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Seattle demands a privately funded arena revolution, fails

A general view of the entrance to KeyArena before the NBA game between the Portland Trail Blazers and the Seattle SuperSonics on November 1, 2006 in Seattle, Washington.
Terrence Vaccaro | NBAE | Getty Images
A general view of the entrance to KeyArena before the NBA game between the Portland Trail Blazers and the Seattle SuperSonics on November 1, 2006 in Seattle, Washington.

Seattle seemed to be setting itself up pretty well in its quest to renovate KeyArena and create a home for a possible NBA or NHL expansion team. With two groups submitting competing bids, it seemed as if the city would be able to wrangle a package that would inflict the least harm upon the public.

Remember, the city made it clear after hedge fund billionaire Chris Hansen's plan to erect a brand new arena, subsidized by $200 million in bonds and other freebies, was rejected by the Seattle City Council, that a wholly privately-funded package was their endgame. Seattle appears to have fallen short of that goal.

In the Seattle Post-Intelligencer on Thursday, a local scribe — or at least a headline writer who never read the actual article — set out to examine the merits of the two proposals from the Oak View Group and Seattle Partners.

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We begin with the assertion that Mayor Ed Murray is going to okay one of the two, "barring a major political shakeup." Then there's a five-point bulleted recap of why the Hansen plan collapsed, a mention that the public will be given the opportunity to voice its opinion(s) at a hearing hosted by the Seattle Office of Economic Expansion on May 11 and… that's it.

An embedded, 39-second-long video tells the reader that KeyArena is 55 years old, the city hopes to attract more concerts and other events, and states that the Oak View Group's proposed bid estimates the total cost at $546 million. That's the entire "breakdown," as the headline alleges.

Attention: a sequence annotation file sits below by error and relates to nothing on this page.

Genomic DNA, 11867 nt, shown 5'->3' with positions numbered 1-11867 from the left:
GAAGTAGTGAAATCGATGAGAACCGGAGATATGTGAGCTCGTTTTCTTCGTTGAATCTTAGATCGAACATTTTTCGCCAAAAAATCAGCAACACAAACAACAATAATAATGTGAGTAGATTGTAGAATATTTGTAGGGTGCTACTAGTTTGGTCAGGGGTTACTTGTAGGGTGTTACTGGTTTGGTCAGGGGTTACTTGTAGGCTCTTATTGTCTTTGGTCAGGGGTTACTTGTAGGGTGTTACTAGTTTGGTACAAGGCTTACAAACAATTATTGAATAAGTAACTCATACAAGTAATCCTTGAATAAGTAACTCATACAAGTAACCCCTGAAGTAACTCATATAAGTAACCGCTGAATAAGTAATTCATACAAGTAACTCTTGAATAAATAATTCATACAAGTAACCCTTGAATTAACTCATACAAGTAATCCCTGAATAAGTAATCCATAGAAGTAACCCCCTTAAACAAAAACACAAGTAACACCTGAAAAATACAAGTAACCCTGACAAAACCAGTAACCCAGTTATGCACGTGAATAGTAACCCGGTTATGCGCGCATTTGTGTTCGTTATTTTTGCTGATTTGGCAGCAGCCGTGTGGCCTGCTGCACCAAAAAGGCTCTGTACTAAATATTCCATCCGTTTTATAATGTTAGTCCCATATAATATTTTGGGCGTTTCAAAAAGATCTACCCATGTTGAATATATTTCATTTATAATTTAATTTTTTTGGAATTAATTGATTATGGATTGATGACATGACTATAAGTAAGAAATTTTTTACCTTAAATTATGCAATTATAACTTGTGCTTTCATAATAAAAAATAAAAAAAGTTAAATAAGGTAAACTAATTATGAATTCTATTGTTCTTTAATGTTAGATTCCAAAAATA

Luckily, the fine folks at Sonics Rising, an SB Nation blog dedicated to a team that left town close to a decade ago, took a deep dive into the proposals. And while this should surprise absolutely no one at this point, both contain requests for public money, though it's far less of a colossal boondoggle than the Raiders' new Las Vegas home.

It took quite a bit of digging too, since, according to Sonics Rising, "The financial information section of the [Oak View Group's] proposal was redacted from public consumption." Again, this is our shocked face. But in one of the Oak View Group's trade magazines, they discovered this:

OVG seeks to negotiate a deal with the city to repurpose some of the tax revenue collected each year on admissions, retail sales, parking, and the leasehold excise taxes they would pay in lieu of property taxes for use of a private building on public lands. The plan calls for these revenues to provide credit towards the base rent they would pay the city each year. Any excess would be used to create a "City Arena Fund" that would help to offset OVG's costs for maintenance on the arena.

Though OVG will handle all construction costs and overruns, the city would be responsible for the effort and cost to remove any hazardous waste or materials found on the defined redevelopment site during construction.

What percentage of tax revenue will be shuffled around and how much credit will be extended? That remains an unknown, but as Field of Schemes noted, the above requests are not dissimilar from parts of Chris Hansen's old proposal, which would have totaled approximately $90 million.

As for Seattle Partners, their proposal comes in at only $521 million, but they're requesting $250 million in municipal bonds, with a five dollar "facility fee" assessed to arena attendees to pay Seattle back over the duration of the proposed 35-year lease. And yes, they want a tax break or two thrown in:

They request a deal with the city to not pay sales, use, or business & occupation taxes during construction [of the arena], and any property or similar taxes during construction and operation of the arena.

Both bidders want to retain the naming rights to the arena, which, if history is any guide, can be worth millions. For example, the University of New Mexico, hardly what you'd consider a college sports powerhouse, received $10 million from a window installation company on Wednesday in exchange for slapping the name "DreamHouse Arena" and "DreamHouse Stadium" on its venues.

And so, the Great American Stadium Swindle continues apace. The proposals can be read in their entirety here.